Fechter brought the underlying lawsuit in January of 1987 and then sought a preliminary injunction to prohibit the further dissipation of surplus plan assets, to order an accounting to determine how much of the assets had been dissipated, to establish a constructive trust of the assets and to order the defendants to post a bond in the amount of the surplus assets. Fechter alleged that certain actions by the defendant corporations, HMW and Clabir, gave rise to doubts that there would be any assets to satisfy the judgment if Fechter was successful. In December, 1988, Clabir, HMW and a third subsidiary of Clabir, sold the parent corporation of HamTech--General Defense Corporation--to the Olin Corporation. The proceeds of the sale were used to reduce the corporate indebtedness of Clabir. The assets held by HMW at that time were $28.4 million, consisting mostly of accounts receivable owed to HMW by Clabir. The surplus monies distributed to HMW from the Plan were "advanced" to Clabir. The district court found that these funds were not separately accounted for or segregated.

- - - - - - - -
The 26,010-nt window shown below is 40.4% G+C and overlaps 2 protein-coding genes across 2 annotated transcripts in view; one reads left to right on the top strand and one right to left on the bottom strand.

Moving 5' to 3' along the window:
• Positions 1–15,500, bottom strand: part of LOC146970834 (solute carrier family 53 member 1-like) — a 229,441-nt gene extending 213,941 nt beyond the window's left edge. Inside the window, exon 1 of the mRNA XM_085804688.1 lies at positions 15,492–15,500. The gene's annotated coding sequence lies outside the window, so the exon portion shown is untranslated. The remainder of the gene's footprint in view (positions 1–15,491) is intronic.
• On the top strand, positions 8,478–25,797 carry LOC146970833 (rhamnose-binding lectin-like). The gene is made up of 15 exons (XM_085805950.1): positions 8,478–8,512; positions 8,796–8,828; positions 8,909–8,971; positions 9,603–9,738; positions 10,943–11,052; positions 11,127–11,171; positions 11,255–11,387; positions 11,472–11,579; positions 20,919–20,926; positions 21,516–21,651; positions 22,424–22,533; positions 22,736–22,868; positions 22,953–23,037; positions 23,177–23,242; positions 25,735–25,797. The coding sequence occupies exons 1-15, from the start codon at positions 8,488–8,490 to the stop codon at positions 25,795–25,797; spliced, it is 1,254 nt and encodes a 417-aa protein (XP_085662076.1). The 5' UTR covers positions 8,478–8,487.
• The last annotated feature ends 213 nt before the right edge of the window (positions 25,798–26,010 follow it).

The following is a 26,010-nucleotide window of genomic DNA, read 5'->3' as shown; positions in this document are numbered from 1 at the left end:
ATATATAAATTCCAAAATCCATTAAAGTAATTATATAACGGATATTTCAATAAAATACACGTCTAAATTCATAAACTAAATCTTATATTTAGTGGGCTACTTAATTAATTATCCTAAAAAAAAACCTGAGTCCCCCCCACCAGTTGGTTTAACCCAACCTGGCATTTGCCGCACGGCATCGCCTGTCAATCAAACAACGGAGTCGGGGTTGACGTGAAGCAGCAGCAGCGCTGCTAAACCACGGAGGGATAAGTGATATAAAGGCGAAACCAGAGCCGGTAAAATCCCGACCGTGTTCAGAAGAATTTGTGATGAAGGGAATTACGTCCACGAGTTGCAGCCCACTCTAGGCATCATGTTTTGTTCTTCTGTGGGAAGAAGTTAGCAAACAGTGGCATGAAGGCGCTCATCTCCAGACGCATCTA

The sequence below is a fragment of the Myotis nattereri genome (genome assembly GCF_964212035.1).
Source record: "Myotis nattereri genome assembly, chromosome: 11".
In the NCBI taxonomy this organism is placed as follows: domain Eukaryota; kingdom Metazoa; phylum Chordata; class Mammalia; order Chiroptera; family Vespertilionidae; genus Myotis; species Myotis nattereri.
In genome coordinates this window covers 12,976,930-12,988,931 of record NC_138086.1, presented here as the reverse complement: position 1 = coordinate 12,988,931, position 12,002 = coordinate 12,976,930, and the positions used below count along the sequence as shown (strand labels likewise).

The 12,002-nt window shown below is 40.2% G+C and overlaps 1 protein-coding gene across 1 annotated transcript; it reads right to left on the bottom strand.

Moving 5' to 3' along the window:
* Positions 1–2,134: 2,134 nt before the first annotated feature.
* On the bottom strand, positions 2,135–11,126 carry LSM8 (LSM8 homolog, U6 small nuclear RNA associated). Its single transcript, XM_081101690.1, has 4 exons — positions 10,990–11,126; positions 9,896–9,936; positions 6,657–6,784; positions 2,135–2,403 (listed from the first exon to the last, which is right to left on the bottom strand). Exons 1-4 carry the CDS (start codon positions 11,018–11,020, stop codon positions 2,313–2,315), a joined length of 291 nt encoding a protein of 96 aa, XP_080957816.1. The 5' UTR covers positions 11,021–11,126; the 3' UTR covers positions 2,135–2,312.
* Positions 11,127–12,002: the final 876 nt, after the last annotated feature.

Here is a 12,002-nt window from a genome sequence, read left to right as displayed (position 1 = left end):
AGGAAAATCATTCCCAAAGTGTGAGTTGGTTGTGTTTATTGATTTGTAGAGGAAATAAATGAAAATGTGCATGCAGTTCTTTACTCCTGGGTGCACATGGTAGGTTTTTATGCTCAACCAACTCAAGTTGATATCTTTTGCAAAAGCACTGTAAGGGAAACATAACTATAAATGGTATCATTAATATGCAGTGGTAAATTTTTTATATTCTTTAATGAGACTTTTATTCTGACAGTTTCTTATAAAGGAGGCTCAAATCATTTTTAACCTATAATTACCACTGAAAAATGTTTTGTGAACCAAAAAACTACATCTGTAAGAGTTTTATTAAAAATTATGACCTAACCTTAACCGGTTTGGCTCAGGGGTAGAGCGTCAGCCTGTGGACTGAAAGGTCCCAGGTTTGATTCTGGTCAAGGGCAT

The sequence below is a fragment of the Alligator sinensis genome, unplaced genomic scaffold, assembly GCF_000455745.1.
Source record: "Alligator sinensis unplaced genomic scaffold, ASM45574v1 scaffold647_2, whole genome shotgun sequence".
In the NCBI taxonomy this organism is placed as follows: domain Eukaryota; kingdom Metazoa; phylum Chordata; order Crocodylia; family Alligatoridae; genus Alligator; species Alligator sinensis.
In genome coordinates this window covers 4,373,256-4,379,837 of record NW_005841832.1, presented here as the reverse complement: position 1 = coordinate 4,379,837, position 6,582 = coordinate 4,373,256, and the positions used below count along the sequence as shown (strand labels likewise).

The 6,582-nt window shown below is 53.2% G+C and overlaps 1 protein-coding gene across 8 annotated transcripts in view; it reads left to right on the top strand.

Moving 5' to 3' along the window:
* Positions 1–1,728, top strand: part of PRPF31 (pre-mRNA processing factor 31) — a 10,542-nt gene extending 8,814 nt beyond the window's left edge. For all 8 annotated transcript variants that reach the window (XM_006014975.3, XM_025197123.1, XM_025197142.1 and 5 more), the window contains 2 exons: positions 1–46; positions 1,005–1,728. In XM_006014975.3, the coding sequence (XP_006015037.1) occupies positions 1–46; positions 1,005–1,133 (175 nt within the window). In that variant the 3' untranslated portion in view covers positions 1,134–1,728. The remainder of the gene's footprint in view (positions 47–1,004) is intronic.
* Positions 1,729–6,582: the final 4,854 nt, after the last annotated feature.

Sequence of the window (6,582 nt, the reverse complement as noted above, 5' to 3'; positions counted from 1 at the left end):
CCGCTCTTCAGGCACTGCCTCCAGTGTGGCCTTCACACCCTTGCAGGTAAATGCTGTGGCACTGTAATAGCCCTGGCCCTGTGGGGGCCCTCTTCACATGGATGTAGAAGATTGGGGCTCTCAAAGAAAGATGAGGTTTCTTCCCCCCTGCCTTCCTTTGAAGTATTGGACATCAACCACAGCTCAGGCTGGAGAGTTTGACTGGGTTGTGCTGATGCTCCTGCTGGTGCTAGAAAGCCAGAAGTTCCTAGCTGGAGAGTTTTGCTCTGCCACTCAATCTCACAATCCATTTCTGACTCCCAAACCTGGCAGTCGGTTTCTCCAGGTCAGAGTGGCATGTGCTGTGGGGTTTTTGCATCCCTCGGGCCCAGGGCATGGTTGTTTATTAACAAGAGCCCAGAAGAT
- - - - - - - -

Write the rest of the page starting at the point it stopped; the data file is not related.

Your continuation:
The district court granted Fechter's motion for a preliminary injunction and prohibited all defendants, both corporate and individual, from "transferring, conveying, disposing, selling, encumbering or in any manner dissipating any real or personal property except as necessary in the ordinary course of business without prior approval of the court." The district court also provided that the injunction would be released against any party who proves that it has set aside funds in an amount equal to the excess assets taken from the HMW Plan, including interest.
All defendants appeal from the issuance of the injunction. The grant or denial of a preliminary injunction is left to the discretion of the district court. Consequently, we review the decision only to see if the district court abused its discretion or committed an error in applying the law. Kershner v. Mazurkiewicz, 670 F.2d 440 (3d Cir. 1982).